Etiology of acute gastroenteritis in children in Israel: Role of human reoviruslike agent and bacterial pathogens

A. Jonas, J. Yahav, D. Katznelson, I. Shif, G. Altmann, Y. Straussman, A. Shahar

Research output: Contribution to journalArticlepeer-review


A study of acute gastroenteritis in children was carried out with the aim of establishing the prevalence of human reoviruslike agent (HRLA) and its relation to other enteric pathogens in Israel. The stools of 384 children with acute diarrhea referred to a pediatric emergency service were screened for HRLA by counterimmunoelectroosmophoresis (CIEOP) and for pathogenic bacteria. Evidence of HRLA infection was found in 65 patients (17%). The highest infection rate prevailed during the cool season (25%), with a peak prevalence (41%) in November, when both the temperature and humidity were low. A very high proportion of HRLA was found in children younger than 36 months and no HRLA infection was observed in those older than nine years. The highest prevalence occurred in infants younger than six months, a situation rarely encountered in other countries. The main clinical features of HRLA infection were fevere, vomiting, dehydration, signs of upper respiratory infection and carbohydrate intolerance. Bacterial pathogens accounted for 45% of enteric infections. Shigella species predominated (28%) during the summer season, especially in older children. In 38% of the study group, no etiologic agent could be detected. None of the 50 control subjects showed evidence of viral or bacterial pathogens in stools.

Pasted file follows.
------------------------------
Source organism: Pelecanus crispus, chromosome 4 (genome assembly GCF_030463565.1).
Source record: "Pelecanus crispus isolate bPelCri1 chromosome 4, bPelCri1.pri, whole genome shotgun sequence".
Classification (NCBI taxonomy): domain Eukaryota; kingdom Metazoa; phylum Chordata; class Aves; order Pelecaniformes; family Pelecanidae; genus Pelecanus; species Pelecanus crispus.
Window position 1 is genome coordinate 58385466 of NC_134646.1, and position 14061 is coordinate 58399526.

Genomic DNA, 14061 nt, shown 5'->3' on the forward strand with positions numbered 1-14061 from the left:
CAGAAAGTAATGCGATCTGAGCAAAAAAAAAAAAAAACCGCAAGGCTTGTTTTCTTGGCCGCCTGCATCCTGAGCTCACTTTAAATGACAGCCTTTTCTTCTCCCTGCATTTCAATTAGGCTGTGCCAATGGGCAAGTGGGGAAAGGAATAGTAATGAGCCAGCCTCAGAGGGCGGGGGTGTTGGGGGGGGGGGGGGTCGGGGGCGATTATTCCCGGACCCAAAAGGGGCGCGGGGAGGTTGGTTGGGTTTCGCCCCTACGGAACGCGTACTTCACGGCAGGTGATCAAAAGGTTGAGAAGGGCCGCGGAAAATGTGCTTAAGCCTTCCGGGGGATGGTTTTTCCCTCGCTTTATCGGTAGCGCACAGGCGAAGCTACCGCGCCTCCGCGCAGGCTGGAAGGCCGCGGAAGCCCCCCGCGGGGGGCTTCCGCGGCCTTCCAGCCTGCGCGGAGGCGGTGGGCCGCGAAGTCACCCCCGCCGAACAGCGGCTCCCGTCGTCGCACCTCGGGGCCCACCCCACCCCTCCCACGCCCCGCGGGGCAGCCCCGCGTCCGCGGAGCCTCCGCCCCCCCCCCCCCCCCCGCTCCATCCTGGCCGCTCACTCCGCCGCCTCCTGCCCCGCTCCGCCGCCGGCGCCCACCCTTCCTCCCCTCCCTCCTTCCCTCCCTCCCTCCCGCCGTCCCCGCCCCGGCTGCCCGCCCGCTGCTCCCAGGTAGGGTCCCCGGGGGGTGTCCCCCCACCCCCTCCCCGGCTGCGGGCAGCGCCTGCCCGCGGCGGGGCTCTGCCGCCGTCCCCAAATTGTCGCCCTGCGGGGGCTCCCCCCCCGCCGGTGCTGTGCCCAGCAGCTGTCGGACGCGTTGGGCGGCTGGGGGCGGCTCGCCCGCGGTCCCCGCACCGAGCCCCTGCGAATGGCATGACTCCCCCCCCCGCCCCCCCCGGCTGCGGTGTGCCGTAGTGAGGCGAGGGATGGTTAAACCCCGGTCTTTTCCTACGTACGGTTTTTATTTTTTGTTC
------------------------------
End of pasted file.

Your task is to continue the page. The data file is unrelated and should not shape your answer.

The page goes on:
Original languageEnglish
Pages (from-to)754-760
Number of pages7
JournalIsrael Journal of Medical Sciences
Issue number9
StatePublished - 1979
Externally publishedYes


Dive into the research topics of 'Etiology of acute gastroenteritis in children in Israel: Role of human reoviruslike agent and bacterial pathogens'. Together they form a unique fingerprint.

Cite this